Before we get to this week’s tech news (or at best this writer’s version of it), I’d like to invite you to spend a few minutes of your Fourth of July weekend experiencing something that is at once old-fashioned, very much up to date, and may even touch that dollop of patriotism within you on this most American of weekends.
One event that has become traditional on Independence Day is the television screening of the 1942 megahit, “Yankee Doodle Dandy” featuring James Cagney’s magnificent Academy Award-winning portrayal of composer/singer/playwright George M. Cohan. (This year it’s on TCM, the Turner Classic Movies movie channel, at 5 pm on Monday.) But other than Cagney’s portrayal, we have known nothing about the voice of the real George M. Cohan. Imagine listening to all those Elvis imitators without having heard the real thing.
Now you can hear him (Cohan, not Elvis), thanks to the National Jukebox, courtesy of the Library of Congress: a free online digital library of more than 10,000 recordings from America’s musical past. I wrote about this unique resource a few months ago when it was first announced, but it seems wholly appropriate to reintroduce you to this remarkable library of recordings dating back to the beginning of recorded music.
If you love music, spend some time with this unique history.
Going back to George M. Cohan, listen to his rendition of “I Want to Hear A Yankee Doodle Tune,” recorded in 1911, and I defy you to not tap your foot vigorously or not want to get up and strut around the room. It’s too bad there’s no recording of him singing “I’m a Yankee Doodle Dandy,” but this recording comes close in spirit.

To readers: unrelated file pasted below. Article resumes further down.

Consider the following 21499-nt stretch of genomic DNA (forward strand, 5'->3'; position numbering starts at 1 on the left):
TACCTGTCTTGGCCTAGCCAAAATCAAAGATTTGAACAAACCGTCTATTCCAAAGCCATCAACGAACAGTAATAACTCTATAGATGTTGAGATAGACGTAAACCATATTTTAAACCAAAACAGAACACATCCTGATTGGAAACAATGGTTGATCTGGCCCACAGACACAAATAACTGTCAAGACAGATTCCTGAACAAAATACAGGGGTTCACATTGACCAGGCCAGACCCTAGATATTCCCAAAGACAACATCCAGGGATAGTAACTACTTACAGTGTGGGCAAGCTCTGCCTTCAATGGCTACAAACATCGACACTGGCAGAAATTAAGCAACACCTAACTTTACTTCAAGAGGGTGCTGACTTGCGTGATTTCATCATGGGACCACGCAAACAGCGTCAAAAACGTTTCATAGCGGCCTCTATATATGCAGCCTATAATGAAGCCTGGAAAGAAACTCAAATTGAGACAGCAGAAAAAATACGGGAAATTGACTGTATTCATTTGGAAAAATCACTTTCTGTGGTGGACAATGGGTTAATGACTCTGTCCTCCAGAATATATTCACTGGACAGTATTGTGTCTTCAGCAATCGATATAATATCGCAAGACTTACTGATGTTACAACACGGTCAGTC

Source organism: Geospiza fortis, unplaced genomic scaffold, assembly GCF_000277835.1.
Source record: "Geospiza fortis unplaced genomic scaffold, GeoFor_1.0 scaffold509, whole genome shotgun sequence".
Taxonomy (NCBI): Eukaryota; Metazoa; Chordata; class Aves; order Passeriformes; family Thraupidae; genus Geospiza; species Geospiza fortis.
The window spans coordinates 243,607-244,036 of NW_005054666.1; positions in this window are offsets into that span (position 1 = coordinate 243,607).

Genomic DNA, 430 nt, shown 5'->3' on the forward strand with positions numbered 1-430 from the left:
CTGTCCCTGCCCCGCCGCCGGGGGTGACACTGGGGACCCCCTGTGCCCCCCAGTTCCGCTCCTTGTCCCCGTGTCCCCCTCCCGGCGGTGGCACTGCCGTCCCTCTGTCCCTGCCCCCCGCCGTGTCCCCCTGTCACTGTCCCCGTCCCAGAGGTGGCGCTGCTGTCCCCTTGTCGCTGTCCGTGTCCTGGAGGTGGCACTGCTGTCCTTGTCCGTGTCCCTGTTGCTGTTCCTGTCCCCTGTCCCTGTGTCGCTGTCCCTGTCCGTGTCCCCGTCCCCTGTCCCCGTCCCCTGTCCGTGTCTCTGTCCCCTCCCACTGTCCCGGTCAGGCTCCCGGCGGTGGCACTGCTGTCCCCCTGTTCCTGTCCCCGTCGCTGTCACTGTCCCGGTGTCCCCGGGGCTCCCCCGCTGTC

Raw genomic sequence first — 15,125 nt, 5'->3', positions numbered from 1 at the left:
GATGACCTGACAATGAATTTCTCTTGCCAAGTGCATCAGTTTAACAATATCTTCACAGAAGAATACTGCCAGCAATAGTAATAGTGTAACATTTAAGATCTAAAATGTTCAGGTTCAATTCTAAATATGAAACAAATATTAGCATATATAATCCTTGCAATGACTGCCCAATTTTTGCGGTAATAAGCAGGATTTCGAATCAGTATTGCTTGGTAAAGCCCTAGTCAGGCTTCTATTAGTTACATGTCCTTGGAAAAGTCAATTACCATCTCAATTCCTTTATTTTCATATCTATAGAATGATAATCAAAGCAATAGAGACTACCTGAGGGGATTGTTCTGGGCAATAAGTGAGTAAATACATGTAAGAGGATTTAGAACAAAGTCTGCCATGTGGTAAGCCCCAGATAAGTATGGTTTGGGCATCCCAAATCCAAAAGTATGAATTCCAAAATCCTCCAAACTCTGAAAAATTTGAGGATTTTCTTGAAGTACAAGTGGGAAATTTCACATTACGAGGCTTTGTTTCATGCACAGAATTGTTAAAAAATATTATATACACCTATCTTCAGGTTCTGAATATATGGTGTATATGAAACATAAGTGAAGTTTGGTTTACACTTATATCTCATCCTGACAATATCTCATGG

If you’re familiar with Cagney’s performance, then you’ll immediately recognize how spot-on was his homage to the real thing. I always thought that Cagney’s speaking/talking cadence was due to the actor’s limited singing ability; it was actually a great Cohan imitation.
Also in the category of musica Americana, George Gershwin’s “Rhapsody in Blue” usually makes an appearance at public gatherings on July 4, often accompanied by fireworks. But if you want a revelation, listen to the rhapsody with the piano solos actually played by Gershwin in a 1924 recording. Here are Part 1 and Part 2. Orchestrated by Ferde Grofe, and performed by the Paul Whiteman Concert Orchestra, the interpretation rattles my aural portrait of this American classic because it reflects the musical sensitivities of their time, not of ours. In addition, 80 years later, on an old, scratchy recording, a fresh portrait of George Gershwin, the piano player, is simply a stunner. The fearlessness with which he strikes the keys reflects a piano mastery that few pianists ever have. Something was either added or cut between these two sides; the rhapsody seems to be missing a few bars. But we should be grateful for what we have.
And now for something extra, watch and listen to the piano man himself. The video clip is slightly less than two minutes long, but lordy, could that man swing. It makes you want to shout at the record companies of the '30s: why didn’t someone sit him down in a studio and record albums of him playing the piano?? See if this footage doesn’t make you jump out of your chair.
Happy Fourth, everybody.